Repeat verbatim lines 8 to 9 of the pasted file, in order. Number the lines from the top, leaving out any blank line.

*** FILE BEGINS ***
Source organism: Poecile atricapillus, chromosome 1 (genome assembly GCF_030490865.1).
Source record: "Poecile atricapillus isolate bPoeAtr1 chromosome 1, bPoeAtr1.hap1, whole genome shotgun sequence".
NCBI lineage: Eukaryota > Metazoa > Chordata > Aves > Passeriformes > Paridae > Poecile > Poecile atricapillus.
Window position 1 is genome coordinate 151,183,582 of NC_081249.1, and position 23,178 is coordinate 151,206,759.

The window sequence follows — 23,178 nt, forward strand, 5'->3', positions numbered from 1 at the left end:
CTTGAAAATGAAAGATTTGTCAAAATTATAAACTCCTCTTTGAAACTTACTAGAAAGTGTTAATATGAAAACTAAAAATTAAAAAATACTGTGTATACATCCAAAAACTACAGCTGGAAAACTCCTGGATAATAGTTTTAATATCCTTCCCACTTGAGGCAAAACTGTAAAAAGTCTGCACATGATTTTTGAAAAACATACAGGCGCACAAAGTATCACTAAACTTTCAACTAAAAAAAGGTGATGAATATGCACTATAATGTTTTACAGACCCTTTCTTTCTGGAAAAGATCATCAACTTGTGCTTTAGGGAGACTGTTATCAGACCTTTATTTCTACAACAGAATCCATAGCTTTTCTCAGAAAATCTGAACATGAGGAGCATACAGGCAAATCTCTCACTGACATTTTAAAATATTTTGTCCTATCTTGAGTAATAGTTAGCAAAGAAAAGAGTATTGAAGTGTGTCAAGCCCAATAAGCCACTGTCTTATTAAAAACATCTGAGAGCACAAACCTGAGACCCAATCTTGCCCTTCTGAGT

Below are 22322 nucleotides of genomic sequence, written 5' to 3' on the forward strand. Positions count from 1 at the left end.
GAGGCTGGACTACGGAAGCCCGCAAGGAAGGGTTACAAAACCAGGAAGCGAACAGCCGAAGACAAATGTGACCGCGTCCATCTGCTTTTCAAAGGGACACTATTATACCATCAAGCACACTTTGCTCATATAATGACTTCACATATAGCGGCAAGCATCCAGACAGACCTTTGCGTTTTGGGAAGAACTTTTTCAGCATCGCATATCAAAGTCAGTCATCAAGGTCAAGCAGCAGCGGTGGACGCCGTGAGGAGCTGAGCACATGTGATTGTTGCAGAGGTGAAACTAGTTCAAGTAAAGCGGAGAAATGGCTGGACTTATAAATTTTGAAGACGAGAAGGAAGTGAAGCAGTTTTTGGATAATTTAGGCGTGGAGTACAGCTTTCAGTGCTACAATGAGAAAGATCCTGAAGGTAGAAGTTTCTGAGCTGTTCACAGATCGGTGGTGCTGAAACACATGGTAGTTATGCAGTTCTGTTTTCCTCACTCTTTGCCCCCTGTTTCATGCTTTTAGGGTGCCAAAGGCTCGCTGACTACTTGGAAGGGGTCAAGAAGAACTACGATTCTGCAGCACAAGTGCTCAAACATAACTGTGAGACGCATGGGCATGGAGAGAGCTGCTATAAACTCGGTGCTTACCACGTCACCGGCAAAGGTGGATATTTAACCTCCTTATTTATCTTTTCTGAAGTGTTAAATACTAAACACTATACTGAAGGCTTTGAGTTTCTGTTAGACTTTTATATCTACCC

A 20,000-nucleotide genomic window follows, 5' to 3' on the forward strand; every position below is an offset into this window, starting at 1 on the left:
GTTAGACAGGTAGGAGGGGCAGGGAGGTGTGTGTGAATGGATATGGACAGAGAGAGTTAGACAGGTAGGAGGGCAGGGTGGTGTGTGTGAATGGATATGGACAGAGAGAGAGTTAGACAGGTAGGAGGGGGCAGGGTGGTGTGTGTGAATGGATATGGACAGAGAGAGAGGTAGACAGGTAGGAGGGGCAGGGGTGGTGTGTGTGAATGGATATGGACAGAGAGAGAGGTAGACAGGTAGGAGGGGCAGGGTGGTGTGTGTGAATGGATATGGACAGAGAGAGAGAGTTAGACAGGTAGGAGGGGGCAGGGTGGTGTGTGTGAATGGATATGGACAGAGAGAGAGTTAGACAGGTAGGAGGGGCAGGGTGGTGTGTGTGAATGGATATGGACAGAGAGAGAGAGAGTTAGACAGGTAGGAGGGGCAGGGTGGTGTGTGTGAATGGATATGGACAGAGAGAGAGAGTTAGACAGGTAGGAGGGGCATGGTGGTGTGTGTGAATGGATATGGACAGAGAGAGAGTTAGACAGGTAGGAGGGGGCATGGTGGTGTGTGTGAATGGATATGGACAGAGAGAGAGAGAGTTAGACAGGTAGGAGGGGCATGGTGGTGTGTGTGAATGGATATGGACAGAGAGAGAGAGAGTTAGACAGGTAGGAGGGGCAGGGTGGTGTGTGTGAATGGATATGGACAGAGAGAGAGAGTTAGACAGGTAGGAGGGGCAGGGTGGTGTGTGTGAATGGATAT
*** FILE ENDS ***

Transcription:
GAGGCTGGACTACGGAAGCCCGCAAGGAAGGGTTACAAAACCAGGAAGCGAACAGCCGAAGACAAATGTGACCGCGTCCATCTGCTTTTCAAAGGGACACTATTATACCATCAAGCACACTTTGCTCATATAATGACTTCACATATAGCGGCAAGCATCCAGACAGACCTTTGCGTTTTGGGAAGAACTTTTTCAGCATCGCATATCAAAGTCAGTCATCAAGGTCAAGCAGCAGCGGTGGACGCCGTGAGGAGCTGAGCACATGTGATTGTTGCAGAGGTGAAACTAGTTCAAGTAAAGCGGAGAAATGGCTGGACTTATAAATTTTGAAGACGAGAAGGAAGTGAAGCAGTTTTTGGATAATTTAGGCGTGGAGTACAGCTTTCAGTGCTACAATGAGAAAGATCCTGAAGGTAGAAGTTTCTGAGCTGTTCACAGATCGGTGGTGCTGAAACACATGGTAGTTATGCAGTTCTGTTTTCCTCACTCTTTGCCCCCTGTTTCATGCTTTTAGGGTGCCAAAGGCTCGCTGACTACTTGGAAGGGGTCAAGAAGAACTACGATTCTGCAGCACAAGTGCTCAAACATAACTGTGAGACGCATGGGCATGGAGAGAGCTGCTATAAACTCGGTGCTTACCACGTCACCGGCAAAGGTGGATATTTAACCTCCTTATTTATCTTTTCTGAAGTGTTAAATACTAAACACTATACTGAAGGCTTTGAGTTTCTGTTAGACTTTTATATCTACCC

A 20,000-nucleotide genomic window follows, 5' to 3' on the forward strand; every position below is an offset into this window, starting at 1 on the left: